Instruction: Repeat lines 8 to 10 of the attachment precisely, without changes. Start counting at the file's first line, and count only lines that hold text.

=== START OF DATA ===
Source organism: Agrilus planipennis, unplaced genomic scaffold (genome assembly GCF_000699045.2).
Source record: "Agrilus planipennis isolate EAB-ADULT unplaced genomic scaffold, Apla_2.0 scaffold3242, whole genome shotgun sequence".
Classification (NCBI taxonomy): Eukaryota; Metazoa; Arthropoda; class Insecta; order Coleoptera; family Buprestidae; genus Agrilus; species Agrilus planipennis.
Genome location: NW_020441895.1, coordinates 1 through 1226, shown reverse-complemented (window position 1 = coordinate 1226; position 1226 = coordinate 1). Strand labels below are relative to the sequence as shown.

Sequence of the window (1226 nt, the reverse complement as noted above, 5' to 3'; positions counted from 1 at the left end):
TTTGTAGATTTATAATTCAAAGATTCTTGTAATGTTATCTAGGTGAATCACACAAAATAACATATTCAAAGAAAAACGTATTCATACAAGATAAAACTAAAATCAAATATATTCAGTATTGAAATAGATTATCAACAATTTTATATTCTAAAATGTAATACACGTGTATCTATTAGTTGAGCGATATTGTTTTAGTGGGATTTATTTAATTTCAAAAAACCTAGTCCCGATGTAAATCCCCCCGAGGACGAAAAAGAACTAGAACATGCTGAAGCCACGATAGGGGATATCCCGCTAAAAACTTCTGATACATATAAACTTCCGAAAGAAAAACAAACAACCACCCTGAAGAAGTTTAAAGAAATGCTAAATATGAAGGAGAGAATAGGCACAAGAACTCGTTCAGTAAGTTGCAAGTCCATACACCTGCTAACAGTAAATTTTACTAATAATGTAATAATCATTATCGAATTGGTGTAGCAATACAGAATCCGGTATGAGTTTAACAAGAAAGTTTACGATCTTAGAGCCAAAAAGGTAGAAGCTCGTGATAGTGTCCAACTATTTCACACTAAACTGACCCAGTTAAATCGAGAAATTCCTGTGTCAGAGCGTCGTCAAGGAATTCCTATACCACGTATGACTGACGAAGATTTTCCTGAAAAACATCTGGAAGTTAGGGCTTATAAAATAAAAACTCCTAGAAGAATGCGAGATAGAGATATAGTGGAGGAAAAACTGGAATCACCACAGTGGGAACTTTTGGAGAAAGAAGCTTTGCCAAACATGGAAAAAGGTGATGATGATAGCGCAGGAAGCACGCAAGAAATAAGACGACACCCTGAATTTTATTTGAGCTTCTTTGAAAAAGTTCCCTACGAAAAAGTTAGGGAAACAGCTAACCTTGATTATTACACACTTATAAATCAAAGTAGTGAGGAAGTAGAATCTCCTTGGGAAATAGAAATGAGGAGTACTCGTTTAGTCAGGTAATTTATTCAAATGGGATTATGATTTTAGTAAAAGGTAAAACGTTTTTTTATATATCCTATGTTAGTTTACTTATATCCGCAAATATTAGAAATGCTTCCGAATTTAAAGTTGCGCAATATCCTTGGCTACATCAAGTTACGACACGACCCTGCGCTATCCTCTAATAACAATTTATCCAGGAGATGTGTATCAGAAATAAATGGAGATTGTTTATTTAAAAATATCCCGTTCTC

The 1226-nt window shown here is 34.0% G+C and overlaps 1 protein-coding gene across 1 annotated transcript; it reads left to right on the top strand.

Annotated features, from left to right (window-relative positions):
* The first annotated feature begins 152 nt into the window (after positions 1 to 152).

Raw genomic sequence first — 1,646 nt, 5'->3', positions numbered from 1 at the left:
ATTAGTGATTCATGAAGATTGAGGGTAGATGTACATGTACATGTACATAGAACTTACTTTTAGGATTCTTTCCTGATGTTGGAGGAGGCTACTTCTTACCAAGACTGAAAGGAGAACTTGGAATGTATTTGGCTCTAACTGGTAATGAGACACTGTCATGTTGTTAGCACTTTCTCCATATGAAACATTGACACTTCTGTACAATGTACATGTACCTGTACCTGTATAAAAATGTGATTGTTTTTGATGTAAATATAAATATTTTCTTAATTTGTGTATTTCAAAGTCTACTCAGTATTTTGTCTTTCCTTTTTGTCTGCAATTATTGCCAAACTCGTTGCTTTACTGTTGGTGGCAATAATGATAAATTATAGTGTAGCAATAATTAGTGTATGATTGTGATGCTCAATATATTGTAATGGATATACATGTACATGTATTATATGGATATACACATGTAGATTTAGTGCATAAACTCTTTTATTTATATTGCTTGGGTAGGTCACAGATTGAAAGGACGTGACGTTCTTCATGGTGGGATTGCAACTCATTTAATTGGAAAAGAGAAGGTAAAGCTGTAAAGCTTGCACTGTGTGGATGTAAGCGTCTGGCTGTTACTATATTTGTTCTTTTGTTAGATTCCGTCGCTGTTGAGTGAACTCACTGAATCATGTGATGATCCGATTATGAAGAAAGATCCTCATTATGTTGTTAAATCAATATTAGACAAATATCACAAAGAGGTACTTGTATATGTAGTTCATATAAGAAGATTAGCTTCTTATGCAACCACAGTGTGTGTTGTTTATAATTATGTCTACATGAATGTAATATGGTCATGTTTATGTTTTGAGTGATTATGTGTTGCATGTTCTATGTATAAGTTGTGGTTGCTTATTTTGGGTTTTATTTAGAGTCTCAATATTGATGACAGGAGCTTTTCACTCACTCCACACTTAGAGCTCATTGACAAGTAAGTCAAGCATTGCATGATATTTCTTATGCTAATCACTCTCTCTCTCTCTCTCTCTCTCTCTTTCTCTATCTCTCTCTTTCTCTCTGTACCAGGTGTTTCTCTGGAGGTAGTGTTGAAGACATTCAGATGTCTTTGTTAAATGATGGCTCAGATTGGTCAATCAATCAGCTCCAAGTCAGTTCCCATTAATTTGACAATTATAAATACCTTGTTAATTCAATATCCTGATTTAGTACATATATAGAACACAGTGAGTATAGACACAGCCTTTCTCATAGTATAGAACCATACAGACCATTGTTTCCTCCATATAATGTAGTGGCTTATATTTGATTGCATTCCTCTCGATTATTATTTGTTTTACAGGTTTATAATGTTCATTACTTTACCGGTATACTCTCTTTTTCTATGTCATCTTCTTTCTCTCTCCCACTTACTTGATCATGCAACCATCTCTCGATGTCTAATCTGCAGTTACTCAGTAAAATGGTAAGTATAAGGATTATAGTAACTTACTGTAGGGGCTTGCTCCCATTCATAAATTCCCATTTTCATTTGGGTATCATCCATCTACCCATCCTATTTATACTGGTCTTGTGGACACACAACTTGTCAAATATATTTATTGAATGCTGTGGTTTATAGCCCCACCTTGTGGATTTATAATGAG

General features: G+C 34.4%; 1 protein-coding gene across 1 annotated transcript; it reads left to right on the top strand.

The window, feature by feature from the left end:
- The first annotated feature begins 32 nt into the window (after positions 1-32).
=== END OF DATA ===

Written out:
Annotated features, from left to right (window-relative positions):
* The first annotated feature begins 152 nt into the window (after positions 1 to 152).

Raw genomic sequence first — 1,646 nt, 5'->3', positions numbered from 1 at the left: